Prostate cancer is the abnormal growth of cells in the prostate. The prostate is a small gland found only in men. It is located just below the bladder and in front of the rectum in the lower pelvis.
Prostate cancer is the most common type of cancer among men and is the third leading cause of cancer death in the United States. The American Cancer Society estimates that 1 in every 7 men will be diagnosed with prostate cancer during their lifetime and most of these deaths occur among older men.
Some prostate cancers grow very slowly and may not cause signs or symptoms for years. Even when prostate cancer has spread to other parts of the body, it often can be managed, allowing men with advanced prostate cancer to live with good health and quality of life for several years.
Types of Prostate Cancer
Almost all prostate cancers are adenocarcinomas, accounting for more than 95% of all cases. These cancers develop from the gland cells (the cells that make the prostate fluid that is added to the semen).
Other types of prostate cancer include:
- Small cell carcinomas.
- Neuroendocrine tumors (other than small cell carcinomas).
- Transitional cell carcinomas.
These other types of prostate cancer are rare. If you have prostate cancer it is almost certain to be an adenocarcinoma.
Causes and Risk Factors of Prostate Cancer
The exact cause of prostate cancer is not known, but research has shown that several factors may play a role, including age, genetics, race, diet, and obesity.
Of these risk factors, some may be modified or changed like lifestyle factors, while others, such as age, genetics, and race can not be changed.
Age is considered a major risk factor for prostate cancer. The chance of prostate cancer raise after a man reaches the age of 50. About 6 in 10 prostate cancer cases are found in men over the age of 65.
Prostate cancer is more common in African-American men than in men of other races. African-American men are also more than twice as likely to die of prostate cancer as white men. This may be due to a mixture of inherited genes and environmental factors, although its relationship is not clear.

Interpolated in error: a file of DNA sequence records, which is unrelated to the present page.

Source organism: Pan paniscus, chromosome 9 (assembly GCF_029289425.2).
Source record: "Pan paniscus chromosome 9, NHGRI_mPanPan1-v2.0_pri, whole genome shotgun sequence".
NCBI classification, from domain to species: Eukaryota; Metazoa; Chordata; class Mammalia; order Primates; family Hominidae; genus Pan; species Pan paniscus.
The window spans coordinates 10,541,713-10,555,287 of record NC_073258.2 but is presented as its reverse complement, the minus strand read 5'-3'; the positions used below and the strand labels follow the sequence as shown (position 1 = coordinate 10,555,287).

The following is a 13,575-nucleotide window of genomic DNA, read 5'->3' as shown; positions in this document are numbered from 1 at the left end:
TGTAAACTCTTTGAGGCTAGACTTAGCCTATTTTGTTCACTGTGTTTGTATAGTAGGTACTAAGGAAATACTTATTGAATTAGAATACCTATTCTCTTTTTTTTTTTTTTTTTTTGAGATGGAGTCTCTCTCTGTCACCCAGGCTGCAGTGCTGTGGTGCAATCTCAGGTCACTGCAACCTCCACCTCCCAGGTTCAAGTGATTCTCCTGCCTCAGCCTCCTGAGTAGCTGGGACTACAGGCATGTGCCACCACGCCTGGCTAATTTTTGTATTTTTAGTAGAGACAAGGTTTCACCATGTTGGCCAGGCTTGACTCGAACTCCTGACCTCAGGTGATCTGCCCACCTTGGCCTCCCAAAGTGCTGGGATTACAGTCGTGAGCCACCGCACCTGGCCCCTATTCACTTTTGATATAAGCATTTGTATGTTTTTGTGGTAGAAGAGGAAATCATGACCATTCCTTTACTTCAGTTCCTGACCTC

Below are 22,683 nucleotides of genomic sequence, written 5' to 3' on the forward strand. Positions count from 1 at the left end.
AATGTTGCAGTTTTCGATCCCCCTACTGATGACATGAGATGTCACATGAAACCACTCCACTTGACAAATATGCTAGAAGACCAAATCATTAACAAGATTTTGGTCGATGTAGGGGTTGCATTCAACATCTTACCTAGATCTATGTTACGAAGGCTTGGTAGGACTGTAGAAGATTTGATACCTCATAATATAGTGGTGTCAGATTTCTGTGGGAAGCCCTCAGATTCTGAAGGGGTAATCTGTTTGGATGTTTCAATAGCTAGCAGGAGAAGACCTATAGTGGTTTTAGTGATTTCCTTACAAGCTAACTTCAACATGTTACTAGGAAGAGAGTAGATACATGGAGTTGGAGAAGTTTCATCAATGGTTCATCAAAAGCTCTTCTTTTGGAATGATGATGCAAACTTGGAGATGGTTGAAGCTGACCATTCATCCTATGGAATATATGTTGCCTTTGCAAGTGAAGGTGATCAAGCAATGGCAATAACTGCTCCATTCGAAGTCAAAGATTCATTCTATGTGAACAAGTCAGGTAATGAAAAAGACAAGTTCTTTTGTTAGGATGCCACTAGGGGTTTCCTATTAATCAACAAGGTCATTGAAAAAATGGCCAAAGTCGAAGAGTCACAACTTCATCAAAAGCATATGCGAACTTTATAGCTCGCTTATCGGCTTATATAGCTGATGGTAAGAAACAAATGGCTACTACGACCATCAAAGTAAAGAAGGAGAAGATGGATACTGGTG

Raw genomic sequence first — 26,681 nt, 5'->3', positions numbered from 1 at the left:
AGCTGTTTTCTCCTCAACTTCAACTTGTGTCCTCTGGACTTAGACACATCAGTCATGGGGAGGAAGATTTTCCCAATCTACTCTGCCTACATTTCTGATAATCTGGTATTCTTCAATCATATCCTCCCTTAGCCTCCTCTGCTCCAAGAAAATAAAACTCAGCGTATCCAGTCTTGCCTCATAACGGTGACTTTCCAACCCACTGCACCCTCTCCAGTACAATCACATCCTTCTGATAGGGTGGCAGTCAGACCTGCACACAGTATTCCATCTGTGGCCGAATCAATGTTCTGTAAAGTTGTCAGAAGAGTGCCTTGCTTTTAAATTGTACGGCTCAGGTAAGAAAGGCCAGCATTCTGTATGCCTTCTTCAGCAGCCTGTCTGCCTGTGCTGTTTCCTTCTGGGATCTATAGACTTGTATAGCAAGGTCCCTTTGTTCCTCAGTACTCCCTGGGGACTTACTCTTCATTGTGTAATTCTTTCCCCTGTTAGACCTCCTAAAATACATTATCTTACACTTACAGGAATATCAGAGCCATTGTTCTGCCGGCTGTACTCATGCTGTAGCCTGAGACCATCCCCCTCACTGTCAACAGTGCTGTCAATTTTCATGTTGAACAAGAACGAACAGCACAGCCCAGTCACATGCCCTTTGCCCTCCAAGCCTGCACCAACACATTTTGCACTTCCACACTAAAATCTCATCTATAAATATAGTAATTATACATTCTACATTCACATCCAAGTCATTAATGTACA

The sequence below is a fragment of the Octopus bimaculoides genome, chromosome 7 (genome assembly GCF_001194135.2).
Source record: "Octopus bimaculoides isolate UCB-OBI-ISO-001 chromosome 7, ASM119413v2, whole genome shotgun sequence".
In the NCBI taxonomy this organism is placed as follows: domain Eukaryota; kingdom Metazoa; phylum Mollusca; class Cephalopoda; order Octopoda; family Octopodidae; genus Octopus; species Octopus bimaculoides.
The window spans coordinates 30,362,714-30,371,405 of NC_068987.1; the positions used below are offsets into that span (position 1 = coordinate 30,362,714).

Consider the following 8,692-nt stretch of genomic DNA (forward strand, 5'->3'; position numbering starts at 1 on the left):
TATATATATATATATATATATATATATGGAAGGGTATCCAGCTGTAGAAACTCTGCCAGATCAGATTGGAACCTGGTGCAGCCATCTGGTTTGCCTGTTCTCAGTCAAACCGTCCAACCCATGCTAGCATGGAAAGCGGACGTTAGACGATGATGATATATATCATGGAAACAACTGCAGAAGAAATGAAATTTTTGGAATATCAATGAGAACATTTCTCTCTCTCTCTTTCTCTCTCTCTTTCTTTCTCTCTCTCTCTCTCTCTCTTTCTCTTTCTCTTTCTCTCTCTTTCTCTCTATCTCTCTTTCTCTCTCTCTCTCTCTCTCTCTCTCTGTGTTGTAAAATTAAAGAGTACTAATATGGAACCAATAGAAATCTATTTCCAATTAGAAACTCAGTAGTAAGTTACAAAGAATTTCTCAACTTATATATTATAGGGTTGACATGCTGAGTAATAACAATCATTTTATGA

Men who have family members with prostate cancer are more likely to get prostate cancer. The risk is much higher for men with several affected relatives, particularly if their relatives were young when the cancer was found.
That’s because you may have inherited damaged DNA. According to the American Cancer Society, approximately 5-10 percent of prostate cancer cases are caused by inherited mutations. It’s been linked to inherited mutations in several different genes, including:
- RNASEL, formerly known as HPCI
- BRCA1 and BRCA2, which have also been linked to breast and ovarian cancer in women
- MLH1, MSH2, and other DNA mismatch repair genes
The exact role of diet on prostate cancer is unclear, but many studies have shown that men who eat a lot of red meats or high-fat dairy products seem to have a higher chance of developing prostate cancer. These men also tend to eat fewer fruits and vegetables. Experts don’t know if the high levels of animal fat or the low levels of fruits and vegetables contribute more to dietary risk factors. More research is needed.
Some studies have found that obesity does not increase the overall risk of getting prostate cancer. However, obese men may be more likely to develop more aggressive forms of prostate cancer. The reasons for this are not clear.
Inflammation of the prostate
A few studies have suggested that prostatitis (inflammation of the prostate gland) linked to an increased risk of prostate cancer. It also makes prostate cancer grow and spread more quickly. The link between the two is not yet clear, and is an active area of research.